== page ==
Feature of the month: Childhood Trauma

Feature of the month: Childhood Trauma

Children are resilient, but they are not made of stone. In fact, according to a child and adolescent psychiatrist Nancy Rappaport, children are experts in masking how they really feel. Children express distress in ways that are not easily recognisable to adults. Often, these feelings are expressed in behaviours that are off-putting and aggressive.

Early childhood trauma are experiences that occur to children ages zero to six and they may include a wide range of experiences such as physical abuse, natural disasters, illness, extreme grief, accidents, loss and violence. Research has proven that children in particular, are more vulnerable to trauma as their brains are rapidly developing. During a traumatic experience, fear-related hormones are released and a child’s brain is in a heightened state of stress. When the child is constantly exposed to the situations that bring about these changes, the child’s brain remains in this heightened state and this causes changes in behavioural, emotional and cognitive functioning of a child, all of which are the natural reaction to maintain and promote survival.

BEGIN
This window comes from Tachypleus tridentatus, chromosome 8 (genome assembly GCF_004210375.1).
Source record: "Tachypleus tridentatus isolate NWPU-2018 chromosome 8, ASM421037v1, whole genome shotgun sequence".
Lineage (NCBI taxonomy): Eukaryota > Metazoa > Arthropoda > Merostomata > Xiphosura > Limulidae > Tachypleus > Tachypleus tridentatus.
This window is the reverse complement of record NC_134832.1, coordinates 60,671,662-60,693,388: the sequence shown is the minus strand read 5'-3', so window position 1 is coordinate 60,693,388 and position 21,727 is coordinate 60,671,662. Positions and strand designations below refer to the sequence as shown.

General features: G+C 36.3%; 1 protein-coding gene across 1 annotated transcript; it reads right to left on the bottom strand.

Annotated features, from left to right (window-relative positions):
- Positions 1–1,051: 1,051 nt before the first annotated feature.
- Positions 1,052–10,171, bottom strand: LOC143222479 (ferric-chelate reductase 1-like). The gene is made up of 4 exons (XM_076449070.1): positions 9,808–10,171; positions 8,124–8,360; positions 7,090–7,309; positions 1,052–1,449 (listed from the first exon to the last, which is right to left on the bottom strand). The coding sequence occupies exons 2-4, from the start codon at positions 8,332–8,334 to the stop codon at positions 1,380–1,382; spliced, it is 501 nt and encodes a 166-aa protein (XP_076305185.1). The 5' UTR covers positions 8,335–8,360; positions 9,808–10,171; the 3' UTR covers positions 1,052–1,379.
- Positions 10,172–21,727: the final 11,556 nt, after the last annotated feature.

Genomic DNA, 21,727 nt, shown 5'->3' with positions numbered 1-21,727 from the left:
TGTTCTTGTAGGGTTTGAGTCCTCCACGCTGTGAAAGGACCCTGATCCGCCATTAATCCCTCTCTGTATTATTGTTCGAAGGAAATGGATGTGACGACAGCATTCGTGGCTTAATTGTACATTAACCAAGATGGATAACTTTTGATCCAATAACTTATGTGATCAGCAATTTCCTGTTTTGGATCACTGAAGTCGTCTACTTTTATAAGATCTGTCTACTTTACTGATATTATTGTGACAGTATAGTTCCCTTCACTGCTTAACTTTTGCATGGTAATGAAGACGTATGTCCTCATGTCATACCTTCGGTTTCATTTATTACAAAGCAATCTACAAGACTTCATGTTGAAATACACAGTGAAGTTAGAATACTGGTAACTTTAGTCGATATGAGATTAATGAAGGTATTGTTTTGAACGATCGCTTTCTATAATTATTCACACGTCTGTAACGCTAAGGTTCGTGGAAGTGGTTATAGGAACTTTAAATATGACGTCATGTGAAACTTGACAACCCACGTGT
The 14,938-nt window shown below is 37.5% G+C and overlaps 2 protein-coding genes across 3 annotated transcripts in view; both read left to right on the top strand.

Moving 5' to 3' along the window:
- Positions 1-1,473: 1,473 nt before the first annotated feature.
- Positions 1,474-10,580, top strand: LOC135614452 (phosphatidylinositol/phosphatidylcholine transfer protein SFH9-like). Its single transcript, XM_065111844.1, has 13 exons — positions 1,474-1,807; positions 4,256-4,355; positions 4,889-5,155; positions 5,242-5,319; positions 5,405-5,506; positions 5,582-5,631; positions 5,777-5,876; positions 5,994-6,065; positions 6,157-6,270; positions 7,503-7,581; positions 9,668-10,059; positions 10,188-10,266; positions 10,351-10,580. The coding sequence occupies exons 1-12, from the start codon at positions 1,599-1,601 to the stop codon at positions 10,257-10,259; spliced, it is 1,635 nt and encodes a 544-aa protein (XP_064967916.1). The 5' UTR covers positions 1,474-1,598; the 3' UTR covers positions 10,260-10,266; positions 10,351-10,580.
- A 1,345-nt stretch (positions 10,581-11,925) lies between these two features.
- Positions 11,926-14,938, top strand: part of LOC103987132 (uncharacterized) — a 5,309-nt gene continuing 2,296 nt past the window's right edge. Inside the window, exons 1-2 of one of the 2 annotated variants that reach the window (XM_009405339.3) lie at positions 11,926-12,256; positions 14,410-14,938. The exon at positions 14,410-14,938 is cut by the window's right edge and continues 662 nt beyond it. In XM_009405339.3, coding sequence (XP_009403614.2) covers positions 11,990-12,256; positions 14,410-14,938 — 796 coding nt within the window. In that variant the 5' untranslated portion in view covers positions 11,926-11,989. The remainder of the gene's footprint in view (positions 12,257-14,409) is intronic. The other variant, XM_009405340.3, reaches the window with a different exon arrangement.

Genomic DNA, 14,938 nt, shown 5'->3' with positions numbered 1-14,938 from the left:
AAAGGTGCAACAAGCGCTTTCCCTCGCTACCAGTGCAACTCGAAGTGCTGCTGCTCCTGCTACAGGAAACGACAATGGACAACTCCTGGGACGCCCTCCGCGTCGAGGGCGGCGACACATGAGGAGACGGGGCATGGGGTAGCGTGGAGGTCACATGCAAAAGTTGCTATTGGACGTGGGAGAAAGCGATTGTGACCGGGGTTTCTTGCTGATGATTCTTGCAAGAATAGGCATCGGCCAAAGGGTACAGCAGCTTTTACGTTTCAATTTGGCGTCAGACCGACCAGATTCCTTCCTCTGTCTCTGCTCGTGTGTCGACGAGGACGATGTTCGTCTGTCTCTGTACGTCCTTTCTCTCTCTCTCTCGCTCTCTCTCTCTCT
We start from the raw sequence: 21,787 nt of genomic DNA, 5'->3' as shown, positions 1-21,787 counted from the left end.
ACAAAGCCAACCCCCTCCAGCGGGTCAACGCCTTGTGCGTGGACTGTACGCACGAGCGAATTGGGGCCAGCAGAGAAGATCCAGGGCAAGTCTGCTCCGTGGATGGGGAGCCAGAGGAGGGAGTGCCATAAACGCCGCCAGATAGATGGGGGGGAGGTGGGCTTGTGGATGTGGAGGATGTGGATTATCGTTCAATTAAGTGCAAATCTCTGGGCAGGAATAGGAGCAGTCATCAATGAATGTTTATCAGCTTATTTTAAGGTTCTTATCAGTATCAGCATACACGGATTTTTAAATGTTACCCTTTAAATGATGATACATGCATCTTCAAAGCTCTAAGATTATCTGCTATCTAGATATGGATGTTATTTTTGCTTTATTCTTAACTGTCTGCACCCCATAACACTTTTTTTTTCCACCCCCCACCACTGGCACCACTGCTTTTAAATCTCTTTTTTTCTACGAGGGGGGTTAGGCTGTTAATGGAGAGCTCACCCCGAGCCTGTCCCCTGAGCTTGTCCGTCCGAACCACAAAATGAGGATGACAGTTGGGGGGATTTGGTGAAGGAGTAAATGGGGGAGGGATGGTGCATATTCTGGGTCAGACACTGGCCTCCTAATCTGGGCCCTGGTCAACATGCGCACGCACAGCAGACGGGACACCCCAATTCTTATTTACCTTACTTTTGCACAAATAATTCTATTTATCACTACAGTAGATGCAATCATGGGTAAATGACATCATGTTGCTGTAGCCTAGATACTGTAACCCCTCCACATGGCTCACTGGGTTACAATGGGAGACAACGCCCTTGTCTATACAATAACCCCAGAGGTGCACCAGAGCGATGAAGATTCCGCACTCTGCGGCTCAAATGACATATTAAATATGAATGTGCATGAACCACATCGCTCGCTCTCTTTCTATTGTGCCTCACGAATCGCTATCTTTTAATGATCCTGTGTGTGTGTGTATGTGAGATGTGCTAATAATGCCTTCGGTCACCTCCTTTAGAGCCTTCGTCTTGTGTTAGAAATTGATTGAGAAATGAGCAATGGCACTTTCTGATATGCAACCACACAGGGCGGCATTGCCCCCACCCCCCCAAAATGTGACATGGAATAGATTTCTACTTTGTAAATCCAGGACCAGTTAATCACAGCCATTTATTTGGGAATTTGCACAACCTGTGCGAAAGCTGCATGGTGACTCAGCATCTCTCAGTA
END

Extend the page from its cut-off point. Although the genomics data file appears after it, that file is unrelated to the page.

According to the National Child Traumatic Stress Network, “children suffering from traumatic stress symptoms generally have difficultly regulating their behaviours and emotions. They may be clingy and fearful of new situations, easily frightened, difficult to console, and/or aggressive or impulsive. They many have difficulty sleeping, lose recently acquired developmental skills, and show regression in functioning and behaviour.”

Childhood trauma can have lifelong effects, even right through adulthood. However, children who have endured horrific experiences can recover through proper intervention. A support system is the key to reducing the impact of trauma on children and this involves parents and care-givers. Providing positive attention to children who have had a traumatic experience by connecting with them, helping them build missing skills, praising them for desired behaviour and expressing kindness and warmth are some ways to support the child. Parents and care-givers can also encourage the child to talk about his or her feelings, accept or approve his or her emotions, reassure the child, answer questions honestly and even sticking to daily routines as much as possible can help the child overcome a traumatic experience.